Monday, October 13, 2008

FEMINISM IS NOT A DIRTY WORD

By Clare Langley-Hawthorne
www.clarelangleyhawthorne.com



Inspired by my panel at Bouchercon on social issues in crime fiction, I thought that I should be clear and unapologetic – yep, I have a feminist heroine and I’m proud of it.

One of my fellow panelists also pointed out that I have a lesbian main character too and that it was great that this was not an issue in the book at all. In Edwardian England the concept of female ‘close friends’ was tolerated in a way that male ‘friendship’ most certainly was not – so in both Consequences of Sin and The Serpent and The Scorpion, the sexual orientation of Winifred Stanford-Jones is really only background to the plot and not a social issue per se.

One of the questions I and my fellow panelists (the terrific Neil Plakcy, Karen Olsen, Charles O’Brien, Frankie Y Bailey and moderator extraordinaire, Clair Lamb) were asked was whether we had a particular readership in mind when we considered addressing social issues in our fiction – to which I replied that I guess for those who didn’t believe that women should have got the right to vote, my books were probably not for them.

Other than that though we all agreed that the issues were integral to the story but not a pulpit from which we were determined to preach. In The Serpent and The Scorpion I raise all sorts of issues – the rise of socialism, the potential culpability of the so called ‘merchants of death’, feminism, Jewish settlements in Palestine, Egyptian nationalism – but none of these issues was something I necessarily felt compelled to write about – they all arose organically out of the creative process – through research on my settings, history, character and plot.

AND NEITHER IS ANY OTHER SOCIAL ISSUE...

Nonetheless it was interesting to hear about the ‘ghetto-ization’, particularly of gay and lesbian as well as African-American crime fiction. Seems that all too often these books will be marginalized in bookstores – often placed in a hard to find corner somewhere at the back of the bookstore (probably near self-help). Typically I have found my books are placed squarely in the mystery or general fiction sections – sometimes the historical mysteries are separated out but not usually hidden away where no one can find them!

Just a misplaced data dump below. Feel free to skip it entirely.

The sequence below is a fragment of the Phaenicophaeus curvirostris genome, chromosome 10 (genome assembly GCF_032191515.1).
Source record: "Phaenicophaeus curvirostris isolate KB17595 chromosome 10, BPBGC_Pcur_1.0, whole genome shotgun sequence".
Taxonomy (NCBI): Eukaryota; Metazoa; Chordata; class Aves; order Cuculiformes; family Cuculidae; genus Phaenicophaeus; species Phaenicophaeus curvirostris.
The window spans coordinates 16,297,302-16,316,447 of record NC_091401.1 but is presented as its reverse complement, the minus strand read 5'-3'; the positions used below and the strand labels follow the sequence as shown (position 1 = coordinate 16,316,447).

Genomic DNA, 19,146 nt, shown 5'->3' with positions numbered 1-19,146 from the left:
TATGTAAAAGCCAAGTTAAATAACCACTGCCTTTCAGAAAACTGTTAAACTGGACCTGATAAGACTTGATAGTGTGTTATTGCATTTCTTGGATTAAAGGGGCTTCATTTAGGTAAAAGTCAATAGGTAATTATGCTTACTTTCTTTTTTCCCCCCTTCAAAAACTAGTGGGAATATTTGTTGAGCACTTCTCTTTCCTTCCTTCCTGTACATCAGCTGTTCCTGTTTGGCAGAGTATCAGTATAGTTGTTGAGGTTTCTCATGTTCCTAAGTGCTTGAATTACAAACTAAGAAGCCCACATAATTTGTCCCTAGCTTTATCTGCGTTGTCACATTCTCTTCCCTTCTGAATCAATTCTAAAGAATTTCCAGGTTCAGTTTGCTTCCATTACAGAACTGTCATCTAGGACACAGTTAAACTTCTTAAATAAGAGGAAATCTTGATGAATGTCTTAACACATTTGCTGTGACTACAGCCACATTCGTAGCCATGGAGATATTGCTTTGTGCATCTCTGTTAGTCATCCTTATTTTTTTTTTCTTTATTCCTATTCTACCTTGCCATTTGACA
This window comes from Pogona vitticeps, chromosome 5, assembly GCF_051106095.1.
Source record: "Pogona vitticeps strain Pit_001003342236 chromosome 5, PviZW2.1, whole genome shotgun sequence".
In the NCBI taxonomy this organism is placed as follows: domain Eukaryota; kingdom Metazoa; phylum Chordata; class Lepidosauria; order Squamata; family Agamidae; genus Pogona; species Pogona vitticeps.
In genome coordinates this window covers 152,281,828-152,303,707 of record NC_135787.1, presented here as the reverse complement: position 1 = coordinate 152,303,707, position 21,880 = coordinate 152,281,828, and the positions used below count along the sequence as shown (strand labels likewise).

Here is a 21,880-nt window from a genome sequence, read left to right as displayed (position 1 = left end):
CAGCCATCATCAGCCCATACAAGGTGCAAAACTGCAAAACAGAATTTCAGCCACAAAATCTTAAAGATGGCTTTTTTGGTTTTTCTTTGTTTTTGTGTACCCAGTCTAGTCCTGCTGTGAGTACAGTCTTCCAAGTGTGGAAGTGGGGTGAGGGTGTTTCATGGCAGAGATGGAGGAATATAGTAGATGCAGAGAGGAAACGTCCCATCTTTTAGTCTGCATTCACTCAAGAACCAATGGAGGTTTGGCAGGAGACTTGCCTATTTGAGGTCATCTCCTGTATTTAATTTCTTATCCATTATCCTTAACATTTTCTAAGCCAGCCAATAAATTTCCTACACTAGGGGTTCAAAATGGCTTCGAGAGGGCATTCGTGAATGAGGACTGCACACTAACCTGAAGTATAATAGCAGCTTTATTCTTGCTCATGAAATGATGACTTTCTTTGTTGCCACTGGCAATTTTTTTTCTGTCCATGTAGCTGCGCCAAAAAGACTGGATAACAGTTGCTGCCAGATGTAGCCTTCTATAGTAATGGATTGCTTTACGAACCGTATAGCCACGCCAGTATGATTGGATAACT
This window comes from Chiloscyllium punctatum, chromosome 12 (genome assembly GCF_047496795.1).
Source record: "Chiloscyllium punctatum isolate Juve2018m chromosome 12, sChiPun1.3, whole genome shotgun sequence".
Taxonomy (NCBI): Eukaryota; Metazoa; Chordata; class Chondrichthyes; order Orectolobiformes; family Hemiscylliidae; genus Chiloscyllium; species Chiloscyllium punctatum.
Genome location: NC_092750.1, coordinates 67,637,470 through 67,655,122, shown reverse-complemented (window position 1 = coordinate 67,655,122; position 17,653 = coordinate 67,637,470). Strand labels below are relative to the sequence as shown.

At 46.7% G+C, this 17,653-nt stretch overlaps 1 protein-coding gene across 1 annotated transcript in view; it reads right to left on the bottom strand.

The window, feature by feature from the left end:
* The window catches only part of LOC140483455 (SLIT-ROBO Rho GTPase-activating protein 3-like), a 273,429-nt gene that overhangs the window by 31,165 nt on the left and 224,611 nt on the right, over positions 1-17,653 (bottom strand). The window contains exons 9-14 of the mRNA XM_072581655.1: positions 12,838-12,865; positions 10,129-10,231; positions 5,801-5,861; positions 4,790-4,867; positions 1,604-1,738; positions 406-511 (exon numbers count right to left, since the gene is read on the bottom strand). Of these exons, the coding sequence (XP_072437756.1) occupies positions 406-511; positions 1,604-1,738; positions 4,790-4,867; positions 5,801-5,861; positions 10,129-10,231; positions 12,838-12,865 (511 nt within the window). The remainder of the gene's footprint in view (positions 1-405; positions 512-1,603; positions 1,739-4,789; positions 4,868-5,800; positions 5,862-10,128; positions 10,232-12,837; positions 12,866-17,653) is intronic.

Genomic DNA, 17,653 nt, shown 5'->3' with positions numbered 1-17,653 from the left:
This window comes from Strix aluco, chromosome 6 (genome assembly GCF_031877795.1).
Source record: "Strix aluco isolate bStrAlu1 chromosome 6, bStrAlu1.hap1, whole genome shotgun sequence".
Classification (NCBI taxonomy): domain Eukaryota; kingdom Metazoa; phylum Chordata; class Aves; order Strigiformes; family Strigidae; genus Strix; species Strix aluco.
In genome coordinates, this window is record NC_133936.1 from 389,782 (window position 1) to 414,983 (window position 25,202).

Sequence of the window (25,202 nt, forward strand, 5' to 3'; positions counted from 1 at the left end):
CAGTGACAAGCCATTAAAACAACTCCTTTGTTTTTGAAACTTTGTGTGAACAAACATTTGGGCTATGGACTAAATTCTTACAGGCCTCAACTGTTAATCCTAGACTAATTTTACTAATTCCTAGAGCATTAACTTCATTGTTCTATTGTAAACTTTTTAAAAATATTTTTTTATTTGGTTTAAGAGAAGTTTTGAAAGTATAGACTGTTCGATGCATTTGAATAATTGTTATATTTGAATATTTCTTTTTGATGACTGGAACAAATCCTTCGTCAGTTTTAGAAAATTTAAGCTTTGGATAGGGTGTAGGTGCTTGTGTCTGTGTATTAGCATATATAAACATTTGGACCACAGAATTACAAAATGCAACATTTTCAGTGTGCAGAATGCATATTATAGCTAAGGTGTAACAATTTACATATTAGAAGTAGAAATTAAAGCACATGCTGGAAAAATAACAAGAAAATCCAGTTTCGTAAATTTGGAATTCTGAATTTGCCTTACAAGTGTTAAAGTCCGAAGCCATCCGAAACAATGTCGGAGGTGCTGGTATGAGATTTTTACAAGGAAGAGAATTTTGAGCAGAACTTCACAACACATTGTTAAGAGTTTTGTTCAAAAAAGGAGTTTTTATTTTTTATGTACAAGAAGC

On our panel we got to explore the ways in which mystery and crime fiction in general can provide a framework in which to view the world – to focus in and illuminate social issues that transcend genre as well as time period. I'm not even sure we can divorce crime fiction from social issues (crime is after all a social issue!)


People after all do not change. Their vices do not change. There is still injustice. There is still a passion for change. One day let’s hope there will be no need for boundaries and labels – genre fiction will no longer be considered literary fiction’s ugly stepchild and crime fiction, no matter who the protagonists are or what the social issues may be, the books won’t be marginalized in a bookstore but will be out there for all to see, find and read.

6 comments:

  1. Yes, ours was a terrific panel (he said humbly). All during the weekend people kept coming up and telling me that.

    I think you're right, Claire, that crime IS a social issue-- and without some larger consciousness at work, our books won't have the resonance of great art.

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  2. Good to see you here Neil and hell yeah - the wider social consciousness is why I think crime fiction resonates with readers. I'm looking forward to the day when all the issues we discussed on the panel are just part of the mainstream publishing industry.

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  3. I've not had a chance to read your books yet, although I had hoped to before you make it to the shop this week -- Seattle Mystery Bookshop -- but I can't wait to meet you!

    Well said, well said indeed!

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  4. Thanks Fran. I hope to see you at the Seattle Mystery Bookstore!
    Cheers
    Clare

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  5. Well, since I work there, I suspect you will! :-)

    (by the way, it's a small thing but it impresses the owner -- it's "Bookshop", not "Bookstore". The founder chose it deliberately, since a shop is friendlier than a mere store)

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  6. I'll try and remember Fran - I like to impress:) Cheers

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